The Triune Brain in Evolution: Role in Paleocerebral Functions

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Author: Anton Reiner
Date: Oct. 12, 1990
From: Science(Vol. 250, Issue 4978)
Publisher: American Association for the Advancement of Science
Document Type: Book review
Length: 2,576 words

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Paul MacLean was one of the trailblazers of neuroscience whose work in the 1940s and '50s provided many of the insights into the functions of the brain upon which today's neuroscientists build. MacLean in particular made contributions that drew attention to the role of brain areas such as the amygdala, septum, and cingulate cortex in emotion and motivation. He introduced the encompassing term limbic system to recognize the functional interrelatedness of these brain regions together with the hippocampus. Drawing on his own work and seemingly influenced by the prevailing view of brain evolution and the behavior of non-mammals (as reflected in the work of Elizabeth Crosby and C. J. Herrick), MacLean attempted to develop a comprehensive schema of brain function that would explain many major aspects of human behavior. This schema, which he set forth in the early '60s, was dubbed by him the triune brain because it involved the notion that the cerebral hemispheres of modern mammals, including humans, contain three distinct major regions - one inherited from reptiles, one inherited from early mammals, and one evolved in modern mammals. MacLean views each of these regions as controlling a specific set of behaviors. Hence he views the brain of modern mammals as exhibiting the sometimes unhappy cohabitation of an area with reptilian impulses (termed by him the reptilian or R-complex, which is often ignoble and always selfish), an area with early mammalian traits (termed the paleommalian complex, which is emotional but often noble and gentle), and an area devoted exclusively to rational and intellectual processes (termed the neomammalian complex).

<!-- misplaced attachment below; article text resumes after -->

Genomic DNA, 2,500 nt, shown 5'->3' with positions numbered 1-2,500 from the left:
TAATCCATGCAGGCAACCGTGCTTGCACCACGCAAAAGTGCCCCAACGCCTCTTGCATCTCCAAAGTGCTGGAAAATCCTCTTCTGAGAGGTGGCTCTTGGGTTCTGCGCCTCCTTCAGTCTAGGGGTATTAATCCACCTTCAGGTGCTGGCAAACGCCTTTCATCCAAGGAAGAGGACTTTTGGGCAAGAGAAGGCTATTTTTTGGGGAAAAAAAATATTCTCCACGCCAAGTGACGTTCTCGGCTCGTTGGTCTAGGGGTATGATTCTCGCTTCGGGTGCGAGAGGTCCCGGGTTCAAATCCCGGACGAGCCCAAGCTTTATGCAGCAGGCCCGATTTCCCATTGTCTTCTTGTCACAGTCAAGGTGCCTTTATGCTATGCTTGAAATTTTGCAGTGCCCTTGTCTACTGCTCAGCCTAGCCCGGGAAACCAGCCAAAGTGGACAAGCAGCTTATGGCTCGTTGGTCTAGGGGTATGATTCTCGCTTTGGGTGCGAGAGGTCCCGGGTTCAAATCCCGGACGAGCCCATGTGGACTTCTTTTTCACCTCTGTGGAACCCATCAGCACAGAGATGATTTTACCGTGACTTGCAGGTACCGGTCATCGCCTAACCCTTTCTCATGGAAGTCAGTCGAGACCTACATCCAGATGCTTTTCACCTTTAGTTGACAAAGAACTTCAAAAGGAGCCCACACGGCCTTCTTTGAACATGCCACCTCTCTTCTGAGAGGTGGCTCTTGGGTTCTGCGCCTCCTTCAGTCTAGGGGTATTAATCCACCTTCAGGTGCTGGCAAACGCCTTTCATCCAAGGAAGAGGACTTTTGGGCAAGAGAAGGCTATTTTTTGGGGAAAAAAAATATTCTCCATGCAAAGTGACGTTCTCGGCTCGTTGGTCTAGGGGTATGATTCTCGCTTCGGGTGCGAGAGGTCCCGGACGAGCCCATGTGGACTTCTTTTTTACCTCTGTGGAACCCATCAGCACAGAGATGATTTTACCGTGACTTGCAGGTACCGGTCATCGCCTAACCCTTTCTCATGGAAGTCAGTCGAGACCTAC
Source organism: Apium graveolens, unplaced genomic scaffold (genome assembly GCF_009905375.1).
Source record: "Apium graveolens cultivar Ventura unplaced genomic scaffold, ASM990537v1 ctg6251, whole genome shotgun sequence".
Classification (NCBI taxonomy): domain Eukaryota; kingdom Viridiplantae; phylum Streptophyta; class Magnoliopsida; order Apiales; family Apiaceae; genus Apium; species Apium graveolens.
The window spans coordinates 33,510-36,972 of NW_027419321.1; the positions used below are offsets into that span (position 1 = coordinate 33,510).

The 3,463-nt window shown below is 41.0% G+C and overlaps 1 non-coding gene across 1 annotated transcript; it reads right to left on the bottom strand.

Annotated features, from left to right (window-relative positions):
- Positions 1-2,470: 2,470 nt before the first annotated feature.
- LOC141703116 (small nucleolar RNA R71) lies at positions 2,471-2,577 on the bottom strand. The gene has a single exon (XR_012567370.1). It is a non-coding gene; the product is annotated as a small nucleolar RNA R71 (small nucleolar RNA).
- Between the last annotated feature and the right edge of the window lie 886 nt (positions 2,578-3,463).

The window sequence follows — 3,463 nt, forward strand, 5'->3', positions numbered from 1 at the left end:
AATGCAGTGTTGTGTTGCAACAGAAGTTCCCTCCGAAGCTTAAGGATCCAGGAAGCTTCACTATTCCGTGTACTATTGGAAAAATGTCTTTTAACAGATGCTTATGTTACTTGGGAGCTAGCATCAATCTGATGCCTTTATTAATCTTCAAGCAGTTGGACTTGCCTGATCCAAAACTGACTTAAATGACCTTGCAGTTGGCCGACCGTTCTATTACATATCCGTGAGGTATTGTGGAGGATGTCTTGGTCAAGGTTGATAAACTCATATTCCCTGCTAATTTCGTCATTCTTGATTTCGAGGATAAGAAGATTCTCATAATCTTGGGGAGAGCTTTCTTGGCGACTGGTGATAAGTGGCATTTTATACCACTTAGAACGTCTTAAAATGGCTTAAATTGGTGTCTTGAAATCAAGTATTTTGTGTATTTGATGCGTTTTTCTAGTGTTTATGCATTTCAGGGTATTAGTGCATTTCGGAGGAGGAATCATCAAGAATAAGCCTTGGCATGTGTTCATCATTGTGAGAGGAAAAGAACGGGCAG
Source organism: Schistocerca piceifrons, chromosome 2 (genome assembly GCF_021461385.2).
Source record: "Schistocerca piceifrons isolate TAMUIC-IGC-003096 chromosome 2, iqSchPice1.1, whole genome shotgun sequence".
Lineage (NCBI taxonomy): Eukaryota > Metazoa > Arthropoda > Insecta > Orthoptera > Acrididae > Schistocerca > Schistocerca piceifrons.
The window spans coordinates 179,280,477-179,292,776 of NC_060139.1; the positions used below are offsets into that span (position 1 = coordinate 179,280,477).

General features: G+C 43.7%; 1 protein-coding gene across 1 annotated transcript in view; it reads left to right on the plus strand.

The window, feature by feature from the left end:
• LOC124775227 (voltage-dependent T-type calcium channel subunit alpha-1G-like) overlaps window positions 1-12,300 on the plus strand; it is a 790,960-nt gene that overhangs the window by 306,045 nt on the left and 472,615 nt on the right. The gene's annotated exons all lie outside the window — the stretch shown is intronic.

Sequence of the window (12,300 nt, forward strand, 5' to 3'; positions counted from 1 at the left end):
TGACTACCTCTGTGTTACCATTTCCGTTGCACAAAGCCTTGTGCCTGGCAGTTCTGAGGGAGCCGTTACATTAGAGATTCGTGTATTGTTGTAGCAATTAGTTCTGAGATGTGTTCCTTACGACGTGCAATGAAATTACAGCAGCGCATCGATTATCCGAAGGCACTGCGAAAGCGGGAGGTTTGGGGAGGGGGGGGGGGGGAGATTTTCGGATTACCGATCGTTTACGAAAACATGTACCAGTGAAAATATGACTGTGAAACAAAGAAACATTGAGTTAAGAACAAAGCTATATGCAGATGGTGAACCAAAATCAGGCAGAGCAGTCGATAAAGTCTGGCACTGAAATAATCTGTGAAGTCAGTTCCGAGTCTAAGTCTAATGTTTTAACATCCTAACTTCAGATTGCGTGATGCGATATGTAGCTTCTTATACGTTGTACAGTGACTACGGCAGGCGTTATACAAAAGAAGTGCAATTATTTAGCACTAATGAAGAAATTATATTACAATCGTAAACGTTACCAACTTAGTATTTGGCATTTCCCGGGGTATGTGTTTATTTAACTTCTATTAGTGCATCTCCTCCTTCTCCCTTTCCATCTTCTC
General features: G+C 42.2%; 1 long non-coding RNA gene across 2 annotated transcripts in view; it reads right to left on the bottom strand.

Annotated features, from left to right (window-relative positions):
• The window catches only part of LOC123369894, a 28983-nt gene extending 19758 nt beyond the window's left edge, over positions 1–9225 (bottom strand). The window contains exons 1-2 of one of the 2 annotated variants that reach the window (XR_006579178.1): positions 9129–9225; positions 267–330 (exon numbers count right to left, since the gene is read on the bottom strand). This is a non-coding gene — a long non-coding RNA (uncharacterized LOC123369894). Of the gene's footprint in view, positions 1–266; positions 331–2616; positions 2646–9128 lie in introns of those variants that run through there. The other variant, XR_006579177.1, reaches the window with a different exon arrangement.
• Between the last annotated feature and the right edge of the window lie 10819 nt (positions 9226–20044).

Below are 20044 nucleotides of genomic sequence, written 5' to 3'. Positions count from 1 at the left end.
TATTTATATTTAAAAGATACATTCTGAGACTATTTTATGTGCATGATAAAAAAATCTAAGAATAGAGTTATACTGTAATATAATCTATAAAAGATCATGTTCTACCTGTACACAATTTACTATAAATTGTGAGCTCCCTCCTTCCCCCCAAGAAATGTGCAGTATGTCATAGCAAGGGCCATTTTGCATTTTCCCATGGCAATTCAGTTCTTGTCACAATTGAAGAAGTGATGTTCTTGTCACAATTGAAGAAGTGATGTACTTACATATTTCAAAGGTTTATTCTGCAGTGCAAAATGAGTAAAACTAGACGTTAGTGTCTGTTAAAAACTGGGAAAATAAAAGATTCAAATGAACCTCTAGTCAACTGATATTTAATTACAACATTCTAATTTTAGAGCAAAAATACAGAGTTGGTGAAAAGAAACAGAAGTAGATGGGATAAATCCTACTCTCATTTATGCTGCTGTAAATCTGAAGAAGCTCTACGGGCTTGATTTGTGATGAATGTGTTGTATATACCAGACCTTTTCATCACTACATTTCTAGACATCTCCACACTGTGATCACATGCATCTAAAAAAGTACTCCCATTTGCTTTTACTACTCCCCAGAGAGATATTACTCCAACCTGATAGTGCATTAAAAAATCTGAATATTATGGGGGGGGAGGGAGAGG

Since he firsts introduced the triune-brain concept, MacLean has devoted himself to promoting and to carrying out studies to support it. These efforts have been rewarded by the reception the idea has been accorded outside the field of brain research. For example, it was a centerpiece to Carl Sagan's ruminations about the evolution of human intelligence in the best-selling book The Dragons of Eden, and it is frequently the only discussion of brain evolution in psychiatry and psychology textbooks.

The reasons for the popular appeal of the triune-brain idea are easy to see. For one thing, it pinpoints "big" behaviors that we are all interested in and finds causes for them. Further, it takes the "bad" behaviors, the things that we humans would rather not take blame for, and attributes most of them to a nonhuman, non-mammalian part of us, the purported reptilian beast in us. It takes the "good" behaviors, such as parental behavior and the related altruism, as well as the endeavors of art, science, and philosophy, and makes us feel that they are part of us as mammals and humans. These ideas tie in well with a longstanding human interest (at least in Western civilization) in attributing wayward human behavior to some nonhuman source - either to the beast within or to humankind's fall from God's grace due to the serpent-induced dereliction (those reptiles again) in the Garden of Eden. MacLean's Leaas are also appealing because they...

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Gale Document Number: GALE|A9012482